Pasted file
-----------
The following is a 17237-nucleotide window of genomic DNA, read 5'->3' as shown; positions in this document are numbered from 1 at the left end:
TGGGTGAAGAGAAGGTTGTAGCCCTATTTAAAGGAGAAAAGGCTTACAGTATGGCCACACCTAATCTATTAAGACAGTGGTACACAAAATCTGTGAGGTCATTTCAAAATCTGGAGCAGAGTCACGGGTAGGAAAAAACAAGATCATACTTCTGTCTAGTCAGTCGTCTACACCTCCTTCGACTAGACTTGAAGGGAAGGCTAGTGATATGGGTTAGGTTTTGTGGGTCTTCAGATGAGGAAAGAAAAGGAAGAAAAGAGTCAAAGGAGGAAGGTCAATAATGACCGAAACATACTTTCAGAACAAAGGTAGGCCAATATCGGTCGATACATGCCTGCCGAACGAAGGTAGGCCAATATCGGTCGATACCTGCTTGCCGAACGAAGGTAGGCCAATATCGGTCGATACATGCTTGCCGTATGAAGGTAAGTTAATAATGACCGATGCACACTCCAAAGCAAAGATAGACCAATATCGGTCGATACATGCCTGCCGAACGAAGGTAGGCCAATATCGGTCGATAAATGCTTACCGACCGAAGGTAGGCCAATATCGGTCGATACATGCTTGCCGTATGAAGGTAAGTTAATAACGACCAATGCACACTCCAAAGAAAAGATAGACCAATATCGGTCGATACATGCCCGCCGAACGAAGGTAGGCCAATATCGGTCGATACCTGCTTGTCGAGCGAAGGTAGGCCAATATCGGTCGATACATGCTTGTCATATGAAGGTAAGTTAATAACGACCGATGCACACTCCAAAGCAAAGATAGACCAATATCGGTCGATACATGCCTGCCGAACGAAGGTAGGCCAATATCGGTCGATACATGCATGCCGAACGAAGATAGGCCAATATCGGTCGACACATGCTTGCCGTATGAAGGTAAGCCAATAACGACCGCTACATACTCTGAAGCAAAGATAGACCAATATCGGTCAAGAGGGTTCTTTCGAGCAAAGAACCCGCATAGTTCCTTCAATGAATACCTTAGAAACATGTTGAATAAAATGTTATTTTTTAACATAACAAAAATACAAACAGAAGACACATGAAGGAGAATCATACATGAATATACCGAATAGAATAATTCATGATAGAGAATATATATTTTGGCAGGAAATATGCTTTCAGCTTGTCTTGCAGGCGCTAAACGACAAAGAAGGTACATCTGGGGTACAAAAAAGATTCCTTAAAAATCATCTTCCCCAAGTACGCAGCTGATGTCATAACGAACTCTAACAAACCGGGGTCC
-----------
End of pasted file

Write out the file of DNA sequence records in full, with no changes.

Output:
The following is a 17237-nucleotide window of genomic DNA, read 5'->3' as shown; positions in this document are numbered from 1 at the left end:
TGGGTGAAGAGAAGGTTGTAGCCCTATTTAAAGGAGAAAAGGCTTACAGTATGGCCACACCTAATCTATTAAGACAGTGGTACACAAAATCTGTGAGGTCATTTCAAAATCTGGAGCAGAGTCACGGGTAGGAAAAAACAAGATCATACTTCTGTCTAGTCAGTCGTCTACACCTCCTTCGACTAGACTTGAAGGGAAGGCTAGTGATATGGGTTAGGTTTTGTGGGTCTTCAGATGAGGAAAGAAAAGGAAGAAAAGAGTCAAAGGAGGAAGGTCAATAATGACCGAAACATACTTTCAGAACAAAGGTAGGCCAATATCGGTCGATACATGCCTGCCGAACGAAGGTAGGCCAATATCGGTCGATACCTGCTTGCCGAACGAAGGTAGGCCAATATCGGTCGATACATGCTTGCCGTATGAAGGTAAGTTAATAATGACCGATGCACACTCCAAAGCAAAGATAGACCAATATCGGTCGATACATGCCTGCCGAACGAAGGTAGGCCAATATCGGTCGATAAATGCTTACCGACCGAAGGTAGGCCAATATCGGTCGATACATGCTTGCCGTATGAAGGTAAGTTAATAACGACCAATGCACACTCCAAAGAAAAGATAGACCAATATCGGTCGATACATGCCCGCCGAACGAAGGTAGGCCAATATCGGTCGATACCTGCTTGTCGAGCGAAGGTAGGCCAATATCGGTCGATACATGCTTGTCATATGAAGGTAAGTTAATAACGACCGATGCACACTCCAAAGCAAAGATAGACCAATATCGGTCGATACATGCCTGCCGAACGAAGGTAGGCCAATATCGGTCGATACATGCATGCCGAACGAAGATAGGCCAATATCGGTCGACACATGCTTGCCGTATGAAGGTAAGCCAATAACGACCGCTACATACTCTGAAGCAAAGATAGACCAATATCGGTCAAGAGGGTTCTTTCGAGCAAAGAACCCGCATAGTTCCTTCAATGAATACCTTAGAAACATGTTGAATAAAATGTTATTTTTTAACATAACAAAAATACAAACAGAAGACACATGAAGGAGAATCATACATGAATATACCGAATAGAATAATTCATGATAGAGAATATATATTTTGGCAGGAAATATGCTTTCAGCTTGTCTTGCAGGCGCTAAACGACAAAGAAGGTACATCTGGGGTACAAAAAAGATTCCTTAAAAATCATCTTCCCCAAGTACGCAGCTGATGTCATAACGAACTCTAACAAACCGGGGTCC